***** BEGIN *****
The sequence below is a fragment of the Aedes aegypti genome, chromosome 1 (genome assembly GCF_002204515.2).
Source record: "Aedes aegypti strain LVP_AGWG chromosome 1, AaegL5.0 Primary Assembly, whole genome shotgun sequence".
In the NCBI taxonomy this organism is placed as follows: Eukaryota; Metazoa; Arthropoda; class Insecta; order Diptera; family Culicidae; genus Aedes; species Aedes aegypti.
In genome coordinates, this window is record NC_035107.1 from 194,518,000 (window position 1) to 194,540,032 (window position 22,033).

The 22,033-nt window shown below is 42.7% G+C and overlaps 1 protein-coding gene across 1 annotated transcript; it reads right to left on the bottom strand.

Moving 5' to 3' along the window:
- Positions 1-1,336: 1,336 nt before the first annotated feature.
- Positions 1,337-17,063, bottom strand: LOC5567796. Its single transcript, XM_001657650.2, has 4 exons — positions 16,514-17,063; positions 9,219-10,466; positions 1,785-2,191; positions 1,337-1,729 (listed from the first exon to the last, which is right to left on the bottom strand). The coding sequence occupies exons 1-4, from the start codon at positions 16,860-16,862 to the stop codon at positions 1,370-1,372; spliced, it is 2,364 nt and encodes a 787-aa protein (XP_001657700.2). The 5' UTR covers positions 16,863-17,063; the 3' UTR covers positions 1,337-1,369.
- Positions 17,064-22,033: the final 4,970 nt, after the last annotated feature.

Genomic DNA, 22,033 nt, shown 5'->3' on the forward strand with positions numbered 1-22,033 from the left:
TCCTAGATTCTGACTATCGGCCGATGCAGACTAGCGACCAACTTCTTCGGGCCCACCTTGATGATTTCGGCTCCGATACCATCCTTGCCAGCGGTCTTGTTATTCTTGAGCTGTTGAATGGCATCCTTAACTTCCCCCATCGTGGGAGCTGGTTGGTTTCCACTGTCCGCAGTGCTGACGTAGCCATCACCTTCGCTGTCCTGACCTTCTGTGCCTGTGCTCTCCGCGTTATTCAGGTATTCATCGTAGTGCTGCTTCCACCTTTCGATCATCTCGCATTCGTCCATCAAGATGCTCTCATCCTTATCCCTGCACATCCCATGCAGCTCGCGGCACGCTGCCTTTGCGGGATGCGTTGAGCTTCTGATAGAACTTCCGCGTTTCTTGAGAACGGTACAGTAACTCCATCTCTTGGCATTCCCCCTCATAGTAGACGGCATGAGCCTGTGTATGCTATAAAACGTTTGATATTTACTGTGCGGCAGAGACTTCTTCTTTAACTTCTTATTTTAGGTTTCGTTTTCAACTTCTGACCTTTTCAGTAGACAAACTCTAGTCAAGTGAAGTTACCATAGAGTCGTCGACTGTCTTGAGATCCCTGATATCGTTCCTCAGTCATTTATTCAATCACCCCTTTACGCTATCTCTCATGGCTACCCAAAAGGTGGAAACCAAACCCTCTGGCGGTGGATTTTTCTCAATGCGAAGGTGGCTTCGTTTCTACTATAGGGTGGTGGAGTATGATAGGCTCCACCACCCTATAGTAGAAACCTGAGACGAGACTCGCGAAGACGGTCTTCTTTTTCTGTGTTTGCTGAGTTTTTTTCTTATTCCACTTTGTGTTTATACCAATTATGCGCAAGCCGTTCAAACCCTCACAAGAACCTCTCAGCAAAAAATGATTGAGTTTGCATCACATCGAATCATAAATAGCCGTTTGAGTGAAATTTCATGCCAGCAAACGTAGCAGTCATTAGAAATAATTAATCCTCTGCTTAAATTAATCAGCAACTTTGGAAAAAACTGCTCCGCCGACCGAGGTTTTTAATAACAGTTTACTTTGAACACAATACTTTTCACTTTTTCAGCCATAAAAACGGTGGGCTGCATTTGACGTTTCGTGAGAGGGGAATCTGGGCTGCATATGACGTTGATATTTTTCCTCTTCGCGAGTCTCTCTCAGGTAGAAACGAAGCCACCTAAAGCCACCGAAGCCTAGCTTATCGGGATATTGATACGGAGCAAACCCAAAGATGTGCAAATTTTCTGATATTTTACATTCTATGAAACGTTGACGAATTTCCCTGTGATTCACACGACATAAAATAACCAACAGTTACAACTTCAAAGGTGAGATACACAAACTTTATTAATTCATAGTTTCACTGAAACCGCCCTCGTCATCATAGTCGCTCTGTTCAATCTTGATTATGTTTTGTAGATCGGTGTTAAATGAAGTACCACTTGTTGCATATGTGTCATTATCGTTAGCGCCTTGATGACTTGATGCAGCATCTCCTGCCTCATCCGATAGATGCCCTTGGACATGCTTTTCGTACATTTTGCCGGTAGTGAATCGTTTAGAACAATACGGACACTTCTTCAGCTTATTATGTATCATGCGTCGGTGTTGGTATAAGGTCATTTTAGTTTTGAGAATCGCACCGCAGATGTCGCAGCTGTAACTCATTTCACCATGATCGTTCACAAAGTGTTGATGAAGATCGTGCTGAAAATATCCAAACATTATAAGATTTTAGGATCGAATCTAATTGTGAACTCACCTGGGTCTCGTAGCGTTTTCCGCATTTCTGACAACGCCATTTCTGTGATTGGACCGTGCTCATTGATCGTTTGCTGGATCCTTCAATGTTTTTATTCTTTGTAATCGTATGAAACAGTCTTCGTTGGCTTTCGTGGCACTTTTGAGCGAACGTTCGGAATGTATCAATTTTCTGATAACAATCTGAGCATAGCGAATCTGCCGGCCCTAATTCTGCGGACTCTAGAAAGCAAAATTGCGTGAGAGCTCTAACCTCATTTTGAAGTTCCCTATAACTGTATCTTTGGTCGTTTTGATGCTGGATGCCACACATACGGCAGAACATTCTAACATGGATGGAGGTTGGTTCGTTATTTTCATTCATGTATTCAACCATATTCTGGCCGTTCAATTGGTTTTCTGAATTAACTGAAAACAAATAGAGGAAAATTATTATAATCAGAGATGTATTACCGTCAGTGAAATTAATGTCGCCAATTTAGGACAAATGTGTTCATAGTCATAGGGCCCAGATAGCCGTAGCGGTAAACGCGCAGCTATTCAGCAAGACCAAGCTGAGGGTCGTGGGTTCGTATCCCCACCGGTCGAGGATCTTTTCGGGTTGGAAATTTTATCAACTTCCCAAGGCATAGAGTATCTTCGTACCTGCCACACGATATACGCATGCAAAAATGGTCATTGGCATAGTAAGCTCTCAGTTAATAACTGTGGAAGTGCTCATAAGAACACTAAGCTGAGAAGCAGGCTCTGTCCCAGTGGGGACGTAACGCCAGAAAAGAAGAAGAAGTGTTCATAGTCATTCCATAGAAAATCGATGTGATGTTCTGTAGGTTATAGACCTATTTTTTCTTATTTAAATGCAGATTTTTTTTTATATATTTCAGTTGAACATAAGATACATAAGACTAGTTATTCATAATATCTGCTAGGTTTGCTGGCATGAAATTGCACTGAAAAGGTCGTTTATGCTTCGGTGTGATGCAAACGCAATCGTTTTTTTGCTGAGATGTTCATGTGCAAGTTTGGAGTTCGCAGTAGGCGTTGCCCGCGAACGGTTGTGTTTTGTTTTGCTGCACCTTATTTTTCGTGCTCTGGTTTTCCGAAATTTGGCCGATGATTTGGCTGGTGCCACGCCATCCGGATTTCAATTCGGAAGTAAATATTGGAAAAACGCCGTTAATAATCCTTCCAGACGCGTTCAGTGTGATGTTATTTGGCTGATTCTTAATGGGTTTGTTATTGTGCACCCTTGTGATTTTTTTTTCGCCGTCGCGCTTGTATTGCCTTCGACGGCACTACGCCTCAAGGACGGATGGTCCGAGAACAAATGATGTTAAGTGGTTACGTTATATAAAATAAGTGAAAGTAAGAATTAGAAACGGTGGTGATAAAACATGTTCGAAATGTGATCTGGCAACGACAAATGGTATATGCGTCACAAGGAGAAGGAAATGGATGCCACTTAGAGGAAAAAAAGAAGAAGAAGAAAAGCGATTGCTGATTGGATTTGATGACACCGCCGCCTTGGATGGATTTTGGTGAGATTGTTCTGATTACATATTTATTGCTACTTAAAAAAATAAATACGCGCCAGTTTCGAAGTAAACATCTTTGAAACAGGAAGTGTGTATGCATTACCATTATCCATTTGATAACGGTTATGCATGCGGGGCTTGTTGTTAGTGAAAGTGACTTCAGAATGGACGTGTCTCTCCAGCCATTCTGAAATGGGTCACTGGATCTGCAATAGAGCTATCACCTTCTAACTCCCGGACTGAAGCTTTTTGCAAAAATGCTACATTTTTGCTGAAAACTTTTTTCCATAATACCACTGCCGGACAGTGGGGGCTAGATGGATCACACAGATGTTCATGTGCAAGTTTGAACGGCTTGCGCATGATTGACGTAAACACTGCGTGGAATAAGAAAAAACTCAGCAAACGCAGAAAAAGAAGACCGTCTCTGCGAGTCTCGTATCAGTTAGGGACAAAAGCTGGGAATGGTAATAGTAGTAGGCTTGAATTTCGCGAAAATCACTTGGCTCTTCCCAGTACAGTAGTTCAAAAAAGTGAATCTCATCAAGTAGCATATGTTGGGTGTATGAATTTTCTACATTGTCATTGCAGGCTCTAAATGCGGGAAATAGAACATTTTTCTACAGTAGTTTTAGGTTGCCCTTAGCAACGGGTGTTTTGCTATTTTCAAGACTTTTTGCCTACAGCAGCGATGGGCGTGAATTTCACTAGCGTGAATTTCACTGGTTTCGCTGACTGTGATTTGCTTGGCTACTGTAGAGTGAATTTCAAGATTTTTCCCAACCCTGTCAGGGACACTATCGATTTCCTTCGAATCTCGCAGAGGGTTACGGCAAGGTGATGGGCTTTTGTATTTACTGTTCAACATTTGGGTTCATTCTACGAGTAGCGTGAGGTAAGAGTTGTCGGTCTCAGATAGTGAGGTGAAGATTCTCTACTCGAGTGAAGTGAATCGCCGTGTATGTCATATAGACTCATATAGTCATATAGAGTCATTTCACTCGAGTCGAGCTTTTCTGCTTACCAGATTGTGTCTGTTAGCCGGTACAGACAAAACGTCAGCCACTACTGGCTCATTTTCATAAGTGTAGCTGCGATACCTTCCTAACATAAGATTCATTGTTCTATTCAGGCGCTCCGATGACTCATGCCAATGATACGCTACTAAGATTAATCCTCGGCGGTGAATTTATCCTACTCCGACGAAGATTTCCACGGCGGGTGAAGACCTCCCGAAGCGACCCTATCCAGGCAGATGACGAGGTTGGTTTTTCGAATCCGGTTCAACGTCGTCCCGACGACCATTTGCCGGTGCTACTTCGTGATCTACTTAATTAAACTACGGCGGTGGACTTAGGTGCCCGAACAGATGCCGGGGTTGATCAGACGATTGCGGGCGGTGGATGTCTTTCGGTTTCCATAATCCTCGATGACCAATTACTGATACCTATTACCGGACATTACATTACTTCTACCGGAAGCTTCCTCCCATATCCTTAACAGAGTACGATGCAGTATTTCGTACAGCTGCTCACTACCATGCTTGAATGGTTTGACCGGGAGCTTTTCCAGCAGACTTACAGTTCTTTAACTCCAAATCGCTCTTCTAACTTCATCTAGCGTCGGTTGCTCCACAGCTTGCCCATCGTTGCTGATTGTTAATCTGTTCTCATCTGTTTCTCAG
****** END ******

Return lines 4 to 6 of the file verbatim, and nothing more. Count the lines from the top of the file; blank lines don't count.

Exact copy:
In genome coordinates, this window is record NC_035107.1 from 194,518,000 (window position 1) to 194,540,032 (window position 22,033).

The 22,033-nt window shown below is 42.7% G+C and overlaps 1 protein-coding gene across 1 annotated transcript; it reads right to left on the bottom strand.

Moving 5' to 3' along the window: